I love Crooked Spoon’s mac and cheese. I love sides. I love Big Wheel Provision’s grit cakes, four triangle cakes made of grits and deep fried. I love anything from Yum Yum cupcakes. Those are my three side snacky things.
Why do you care about what happens in Orlando?
I just see the possibility. I don’t know. It’s hard to not get excited when you can see opportunity for the city, for its citizens and for yourself.
Tell me about the Improv Festival you started.
I started doing a lot of Improv Festivals myself, as a performer. I liked what I saw. I came back to Orlando. Orlando did not have an Improv Festival. I went on Elizabeth Maupin’s blog, I wrote her an email that said, “Put this on your blog, please. I’d like to do an Improv Festival in Orlando within one year.” It was a personal challenge to myself. I had never done anything like it before. I’m an actor. I know how to wake up, put my head shots in a folder and go to auditions.
I almost wanted to get angry when I thought of Orlando not having an Improv Festival. I mean, why? It’s a giant city. We have the talent. We have the venues. We can bring people down. No one else is doing it. So I did it. It was a put up, or shut up moment and I used thedailycity.com blog to get the word out. I gave myself a year, and within a year and two months the first Improv Festival happened.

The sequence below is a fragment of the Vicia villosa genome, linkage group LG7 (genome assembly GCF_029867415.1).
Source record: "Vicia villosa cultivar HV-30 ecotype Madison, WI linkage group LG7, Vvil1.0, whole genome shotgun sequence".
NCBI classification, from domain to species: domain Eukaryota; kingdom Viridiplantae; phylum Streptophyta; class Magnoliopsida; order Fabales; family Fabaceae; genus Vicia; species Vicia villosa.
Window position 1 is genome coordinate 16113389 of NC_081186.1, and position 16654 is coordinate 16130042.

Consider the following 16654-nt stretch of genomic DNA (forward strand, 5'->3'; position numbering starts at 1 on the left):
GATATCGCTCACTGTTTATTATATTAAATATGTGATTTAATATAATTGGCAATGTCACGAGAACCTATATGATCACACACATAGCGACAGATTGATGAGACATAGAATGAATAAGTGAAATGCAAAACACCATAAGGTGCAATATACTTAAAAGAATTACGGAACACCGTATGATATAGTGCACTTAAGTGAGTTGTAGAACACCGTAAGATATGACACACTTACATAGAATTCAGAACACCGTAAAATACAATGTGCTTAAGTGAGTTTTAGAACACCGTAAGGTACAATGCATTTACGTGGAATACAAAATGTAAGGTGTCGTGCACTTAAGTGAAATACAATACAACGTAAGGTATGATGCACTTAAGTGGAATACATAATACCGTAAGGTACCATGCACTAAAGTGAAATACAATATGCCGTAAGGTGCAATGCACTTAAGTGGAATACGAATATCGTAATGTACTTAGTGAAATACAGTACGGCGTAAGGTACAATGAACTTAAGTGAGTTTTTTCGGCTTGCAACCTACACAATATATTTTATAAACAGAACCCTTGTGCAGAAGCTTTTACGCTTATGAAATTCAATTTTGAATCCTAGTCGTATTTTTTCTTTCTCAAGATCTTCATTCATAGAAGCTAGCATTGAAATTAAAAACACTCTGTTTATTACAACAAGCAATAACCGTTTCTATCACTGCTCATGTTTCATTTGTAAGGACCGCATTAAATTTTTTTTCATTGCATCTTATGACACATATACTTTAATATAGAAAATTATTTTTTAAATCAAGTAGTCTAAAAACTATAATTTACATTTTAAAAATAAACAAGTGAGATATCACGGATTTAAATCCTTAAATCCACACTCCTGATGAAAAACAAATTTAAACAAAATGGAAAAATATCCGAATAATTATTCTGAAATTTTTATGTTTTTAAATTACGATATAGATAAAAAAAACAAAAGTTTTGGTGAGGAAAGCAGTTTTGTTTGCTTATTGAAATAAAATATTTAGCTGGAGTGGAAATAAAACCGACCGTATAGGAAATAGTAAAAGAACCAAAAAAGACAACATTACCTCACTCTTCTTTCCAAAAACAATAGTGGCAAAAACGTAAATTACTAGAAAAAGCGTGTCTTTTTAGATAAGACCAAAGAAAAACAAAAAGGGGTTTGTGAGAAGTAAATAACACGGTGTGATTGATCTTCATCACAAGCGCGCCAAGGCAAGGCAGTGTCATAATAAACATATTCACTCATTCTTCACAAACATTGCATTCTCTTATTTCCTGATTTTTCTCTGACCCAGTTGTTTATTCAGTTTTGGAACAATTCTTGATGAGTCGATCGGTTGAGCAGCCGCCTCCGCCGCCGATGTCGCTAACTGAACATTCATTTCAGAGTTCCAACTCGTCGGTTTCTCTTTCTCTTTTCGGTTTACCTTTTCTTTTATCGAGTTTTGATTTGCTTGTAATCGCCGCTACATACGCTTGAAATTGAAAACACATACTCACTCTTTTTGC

What are your goals for this year’s event?
Increase the audience attendance. Increase the number of shows. Have a dedicated after party location. And also generate more awareness, which will always be a constant battle.
Why do you think people don’t show up?
Because they never heard of it. Because no one knows the names of the people in the theater. There’s a lot against us, and you have to know that going into it. I’m figuring out how to combat that but sometimes it seems impossible.
Well, here’s your chance. Sell me. Sum up the Improv Festival in five words.
Well, you have to think…
Stop right there, that’s five words.
Canada, Chicago, Washington State, Atlanta and a ton of Central Florida teams coming together for three days of comedy improv shows. The selling point is we’re bringing people in from across the country.
Mark, this is the point when you’re suppose to tell me that’s it’s going to be soooo funny and that I shouldnt miss it because…
Oh! Yes, of course, it’s going to be funny! [Laughs] Every God-damned city needs to have an Improv Festival! If they don’t have one, they need to slap themselves upside the head and figure out how to get one. If they can’t afford one, they need to figure out how to make money to get one. Quote. Unquote. I like this… this is fun.
*Interview Date: August 11, 2011